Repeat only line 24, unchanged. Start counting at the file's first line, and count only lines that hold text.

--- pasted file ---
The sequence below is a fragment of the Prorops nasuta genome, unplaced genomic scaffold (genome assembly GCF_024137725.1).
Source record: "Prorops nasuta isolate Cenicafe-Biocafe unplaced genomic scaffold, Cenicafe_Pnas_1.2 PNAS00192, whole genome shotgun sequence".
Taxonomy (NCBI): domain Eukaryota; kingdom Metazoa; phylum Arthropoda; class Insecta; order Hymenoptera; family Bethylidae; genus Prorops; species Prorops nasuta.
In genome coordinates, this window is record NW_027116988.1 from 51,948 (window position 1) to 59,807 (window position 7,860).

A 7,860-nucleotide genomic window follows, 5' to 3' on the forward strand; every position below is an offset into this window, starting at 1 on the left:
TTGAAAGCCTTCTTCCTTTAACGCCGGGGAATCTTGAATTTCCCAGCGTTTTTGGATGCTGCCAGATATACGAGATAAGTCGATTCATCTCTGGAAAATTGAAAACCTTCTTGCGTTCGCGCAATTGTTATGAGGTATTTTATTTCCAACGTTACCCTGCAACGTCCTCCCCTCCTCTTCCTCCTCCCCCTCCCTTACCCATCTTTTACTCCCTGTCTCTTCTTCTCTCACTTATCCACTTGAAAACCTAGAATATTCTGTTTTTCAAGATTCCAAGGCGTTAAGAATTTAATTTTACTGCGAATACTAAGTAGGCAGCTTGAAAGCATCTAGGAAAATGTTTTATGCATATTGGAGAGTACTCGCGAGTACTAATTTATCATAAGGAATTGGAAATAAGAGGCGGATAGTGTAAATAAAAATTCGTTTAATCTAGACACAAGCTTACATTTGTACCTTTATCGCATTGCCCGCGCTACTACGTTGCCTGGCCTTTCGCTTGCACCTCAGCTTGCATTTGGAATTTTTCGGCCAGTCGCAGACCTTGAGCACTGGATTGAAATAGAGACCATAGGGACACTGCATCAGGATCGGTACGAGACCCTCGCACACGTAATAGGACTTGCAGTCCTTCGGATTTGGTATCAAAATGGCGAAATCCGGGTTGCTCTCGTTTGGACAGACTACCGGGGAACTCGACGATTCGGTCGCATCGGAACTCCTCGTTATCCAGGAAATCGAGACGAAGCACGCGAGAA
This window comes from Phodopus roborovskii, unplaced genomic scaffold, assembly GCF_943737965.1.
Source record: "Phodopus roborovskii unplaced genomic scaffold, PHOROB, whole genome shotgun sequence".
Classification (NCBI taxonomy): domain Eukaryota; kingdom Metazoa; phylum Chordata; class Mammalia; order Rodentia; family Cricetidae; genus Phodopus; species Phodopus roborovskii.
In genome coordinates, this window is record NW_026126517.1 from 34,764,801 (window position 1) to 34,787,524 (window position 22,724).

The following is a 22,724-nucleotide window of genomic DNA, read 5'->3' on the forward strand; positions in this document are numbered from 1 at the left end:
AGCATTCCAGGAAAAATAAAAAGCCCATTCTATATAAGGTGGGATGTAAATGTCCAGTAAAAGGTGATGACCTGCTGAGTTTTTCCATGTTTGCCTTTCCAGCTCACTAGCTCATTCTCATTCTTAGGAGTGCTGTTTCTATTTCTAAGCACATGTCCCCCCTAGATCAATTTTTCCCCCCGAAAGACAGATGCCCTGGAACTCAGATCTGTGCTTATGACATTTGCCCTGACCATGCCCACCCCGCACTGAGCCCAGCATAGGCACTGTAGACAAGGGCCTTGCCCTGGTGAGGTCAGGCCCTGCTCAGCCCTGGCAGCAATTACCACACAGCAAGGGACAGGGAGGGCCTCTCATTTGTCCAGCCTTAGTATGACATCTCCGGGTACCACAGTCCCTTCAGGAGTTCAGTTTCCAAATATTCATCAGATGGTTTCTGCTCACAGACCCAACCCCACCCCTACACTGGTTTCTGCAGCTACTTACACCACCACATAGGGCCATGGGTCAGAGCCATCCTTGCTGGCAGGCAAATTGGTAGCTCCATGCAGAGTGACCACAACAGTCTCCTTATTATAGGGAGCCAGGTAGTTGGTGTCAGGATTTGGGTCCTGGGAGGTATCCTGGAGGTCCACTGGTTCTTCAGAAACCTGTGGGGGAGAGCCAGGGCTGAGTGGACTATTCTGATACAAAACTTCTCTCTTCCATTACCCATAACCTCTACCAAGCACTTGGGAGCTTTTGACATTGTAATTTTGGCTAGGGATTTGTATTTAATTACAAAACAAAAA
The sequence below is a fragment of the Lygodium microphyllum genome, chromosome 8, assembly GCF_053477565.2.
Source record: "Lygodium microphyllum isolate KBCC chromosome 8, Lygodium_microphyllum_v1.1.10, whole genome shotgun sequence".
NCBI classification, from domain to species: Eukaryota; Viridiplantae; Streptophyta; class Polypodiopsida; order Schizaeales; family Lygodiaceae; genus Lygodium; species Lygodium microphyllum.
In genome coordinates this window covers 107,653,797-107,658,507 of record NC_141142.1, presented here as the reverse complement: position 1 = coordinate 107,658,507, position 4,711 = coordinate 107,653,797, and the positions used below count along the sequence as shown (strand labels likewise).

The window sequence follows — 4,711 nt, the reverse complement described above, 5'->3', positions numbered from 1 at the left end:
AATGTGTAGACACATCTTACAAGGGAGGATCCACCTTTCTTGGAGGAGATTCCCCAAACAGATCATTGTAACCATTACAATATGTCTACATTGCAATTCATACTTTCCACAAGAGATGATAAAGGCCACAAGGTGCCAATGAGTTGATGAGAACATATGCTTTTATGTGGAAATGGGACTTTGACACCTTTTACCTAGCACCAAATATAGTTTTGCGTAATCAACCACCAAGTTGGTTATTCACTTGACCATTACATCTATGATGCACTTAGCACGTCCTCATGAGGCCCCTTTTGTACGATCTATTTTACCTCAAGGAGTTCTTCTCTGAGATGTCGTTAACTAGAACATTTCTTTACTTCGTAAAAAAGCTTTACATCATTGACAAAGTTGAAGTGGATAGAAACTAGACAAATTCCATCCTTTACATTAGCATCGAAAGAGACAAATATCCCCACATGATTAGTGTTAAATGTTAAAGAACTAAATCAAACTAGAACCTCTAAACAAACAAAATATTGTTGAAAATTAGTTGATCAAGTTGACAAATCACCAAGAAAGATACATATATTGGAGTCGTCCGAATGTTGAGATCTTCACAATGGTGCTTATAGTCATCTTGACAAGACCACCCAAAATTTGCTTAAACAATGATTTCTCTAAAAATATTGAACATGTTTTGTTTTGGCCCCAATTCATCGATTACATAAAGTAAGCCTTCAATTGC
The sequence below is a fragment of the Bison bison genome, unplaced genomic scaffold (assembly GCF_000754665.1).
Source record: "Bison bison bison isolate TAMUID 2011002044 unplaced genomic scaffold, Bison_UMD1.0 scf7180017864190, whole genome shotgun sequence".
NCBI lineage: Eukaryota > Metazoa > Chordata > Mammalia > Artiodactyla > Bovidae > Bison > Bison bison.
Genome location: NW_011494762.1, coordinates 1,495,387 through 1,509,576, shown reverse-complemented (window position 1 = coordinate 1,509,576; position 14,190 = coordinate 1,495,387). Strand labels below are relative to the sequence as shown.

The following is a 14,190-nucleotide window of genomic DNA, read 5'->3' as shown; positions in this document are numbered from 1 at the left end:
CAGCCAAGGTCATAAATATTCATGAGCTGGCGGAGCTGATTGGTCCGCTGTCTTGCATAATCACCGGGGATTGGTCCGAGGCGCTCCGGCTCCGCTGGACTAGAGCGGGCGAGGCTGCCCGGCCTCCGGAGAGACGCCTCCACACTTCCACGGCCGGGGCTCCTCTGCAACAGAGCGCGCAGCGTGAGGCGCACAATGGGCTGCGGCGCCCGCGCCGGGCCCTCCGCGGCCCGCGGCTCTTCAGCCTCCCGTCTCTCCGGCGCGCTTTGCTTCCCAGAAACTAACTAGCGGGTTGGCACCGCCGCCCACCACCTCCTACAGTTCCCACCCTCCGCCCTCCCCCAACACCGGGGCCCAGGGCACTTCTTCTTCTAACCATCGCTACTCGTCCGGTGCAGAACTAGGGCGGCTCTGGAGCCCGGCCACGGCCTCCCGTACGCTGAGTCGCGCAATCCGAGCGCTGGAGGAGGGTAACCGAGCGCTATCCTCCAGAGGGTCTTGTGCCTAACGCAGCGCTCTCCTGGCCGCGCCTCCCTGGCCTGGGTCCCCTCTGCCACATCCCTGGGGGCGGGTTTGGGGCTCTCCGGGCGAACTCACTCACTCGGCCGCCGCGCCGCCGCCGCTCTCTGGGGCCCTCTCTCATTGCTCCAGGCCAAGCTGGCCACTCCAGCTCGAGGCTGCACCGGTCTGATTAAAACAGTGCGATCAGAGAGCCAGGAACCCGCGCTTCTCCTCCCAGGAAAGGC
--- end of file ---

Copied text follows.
CAGCCAAGGTCATAAATATTCATGAGCTGGCGGAGCTGATTGGTCCGCTGTCTTGCATAATCACCGGGGATTGGTCCGAGGCGCTCCGGCTCCGCTGGACTAGAGCGGGCGAGGCTGCCCGGCCTCCGGAGAGACGCCTCCACACTTCCACGGCCGGGGCTCCTCTGCAACAGAGCGCGCAGCGTGAGGCGCACAATGGGCTGCGGCGCCCGCGCCGGGCCCTCCGCGGCCCGCGGCTCTTCAGCCTCCCGTCTCTCCGGCGCGCTTTGCTTCCCAGAAACTAACTAGCGGGTTGGCACCGCCGCCCACCACCTCCTACAGTTCCCACCCTCCGCCCTCCCCCAACACCGGGGCCCAGGGCACTTCTTCTTCTAACCATCGCTACTCGTCCGGTGCAGAACTAGGGCGGCTCTGGAGCCCGGCCACGGCCTCCCGTACGCTGAGTCGCGCAATCCGAGCGCTGGAGGAGGGTAACCGAGCGCTATCCTCCAGAGGGTCTTGTGCCTAACGCAGCGCTCTCCTGGCCGCGCCTCCCTGGCCTGGGTCCCCTCTGCCACATCCCTGGGGGCGGGTTTGGGGCTCTCCGGGCGAACTCACTCACTCGGCCGCCGCGCCGCCGCCGCTCTCTGGGGCCCTCTCTCATTGCTCCAGGCCAAGCTGGCCACTCCAGCTCGAGGCTGCACCGGTCTGATTAAAACAGTGCGATCAGAGAGCCAGGAACCCGCGCTTCTCCTCCCAGGAAAGGC